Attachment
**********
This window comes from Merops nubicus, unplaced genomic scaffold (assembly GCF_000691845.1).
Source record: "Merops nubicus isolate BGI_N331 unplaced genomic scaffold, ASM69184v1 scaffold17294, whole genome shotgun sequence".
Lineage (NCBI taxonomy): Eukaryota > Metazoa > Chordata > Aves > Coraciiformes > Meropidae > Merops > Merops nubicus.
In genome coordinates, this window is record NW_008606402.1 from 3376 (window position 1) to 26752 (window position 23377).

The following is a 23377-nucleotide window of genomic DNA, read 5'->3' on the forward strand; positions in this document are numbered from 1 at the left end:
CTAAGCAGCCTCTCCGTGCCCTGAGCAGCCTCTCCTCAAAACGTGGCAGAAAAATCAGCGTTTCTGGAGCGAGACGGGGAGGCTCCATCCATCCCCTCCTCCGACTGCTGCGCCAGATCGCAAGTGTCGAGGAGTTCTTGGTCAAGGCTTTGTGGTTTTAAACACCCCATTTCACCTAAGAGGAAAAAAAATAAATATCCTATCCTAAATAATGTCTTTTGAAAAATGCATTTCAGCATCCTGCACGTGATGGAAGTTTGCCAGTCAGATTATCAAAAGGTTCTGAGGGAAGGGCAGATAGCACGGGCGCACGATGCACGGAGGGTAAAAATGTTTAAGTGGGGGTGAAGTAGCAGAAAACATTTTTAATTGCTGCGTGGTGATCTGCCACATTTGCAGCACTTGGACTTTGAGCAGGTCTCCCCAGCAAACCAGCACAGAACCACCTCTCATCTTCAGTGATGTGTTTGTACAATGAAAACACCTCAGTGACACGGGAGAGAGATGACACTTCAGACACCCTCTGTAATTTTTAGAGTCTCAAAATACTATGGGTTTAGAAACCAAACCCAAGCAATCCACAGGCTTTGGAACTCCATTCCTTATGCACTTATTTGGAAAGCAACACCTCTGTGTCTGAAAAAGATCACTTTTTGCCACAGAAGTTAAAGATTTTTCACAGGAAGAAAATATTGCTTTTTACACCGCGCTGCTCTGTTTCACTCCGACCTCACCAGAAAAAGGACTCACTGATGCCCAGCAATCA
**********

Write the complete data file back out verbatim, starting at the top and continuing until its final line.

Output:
This window comes from Merops nubicus, unplaced genomic scaffold (assembly GCF_000691845.1).
Source record: "Merops nubicus isolate BGI_N331 unplaced genomic scaffold, ASM69184v1 scaffold17294, whole genome shotgun sequence".
Lineage (NCBI taxonomy): Eukaryota > Metazoa > Chordata > Aves > Coraciiformes > Meropidae > Merops > Merops nubicus.
In genome coordinates, this window is record NW_008606402.1 from 3376 (window position 1) to 26752 (window position 23377).

The following is a 23377-nucleotide window of genomic DNA, read 5'->3' on the forward strand; positions in this document are numbered from 1 at the left end:
CTAAGCAGCCTCTCCGTGCCCTGAGCAGCCTCTCCTCAAAACGTGGCAGAAAAATCAGCGTTTCTGGAGCGAGACGGGGAGGCTCCATCCATCCCCTCCTCCGACTGCTGCGCCAGATCGCAAGTGTCGAGGAGTTCTTGGTCAAGGCTTTGTGGTTTTAAACACCCCATTTCACCTAAGAGGAAAAAAAATAAATATCCTATCCTAAATAATGTCTTTTGAAAAATGCATTTCAGCATCCTGCACGTGATGGAAGTTTGCCAGTCAGATTATCAAAAGGTTCTGAGGGAAGGGCAGATAGCACGGGCGCACGATGCACGGAGGGTAAAAATGTTTAAGTGGGGGTGAAGTAGCAGAAAACATTTTTAATTGCTGCGTGGTGATCTGCCACATTTGCAGCACTTGGACTTTGAGCAGGTCTCCCCAGCAAACCAGCACAGAACCACCTCTCATCTTCAGTGATGTGTTTGTACAATGAAAACACCTCAGTGACACGGGAGAGAGATGACACTTCAGACACCCTCTGTAATTTTTAGAGTCTCAAAATACTATGGGTTTAGAAACCAAACCCAAGCAATCCACAGGCTTTGGAACTCCATTCCTTATGCACTTATTTGGAAAGCAACACCTCTGTGTCTGAAAAAGATCACTTTTTGCCACAGAAGTTAAAGATTTTTCACAGGAAGAAAATATTGCTTTTTACACCGCGCTGCTCTGTTTCACTCCGACCTCACCAGAAAAAGGACTCACTGATGCCCAGCAATCA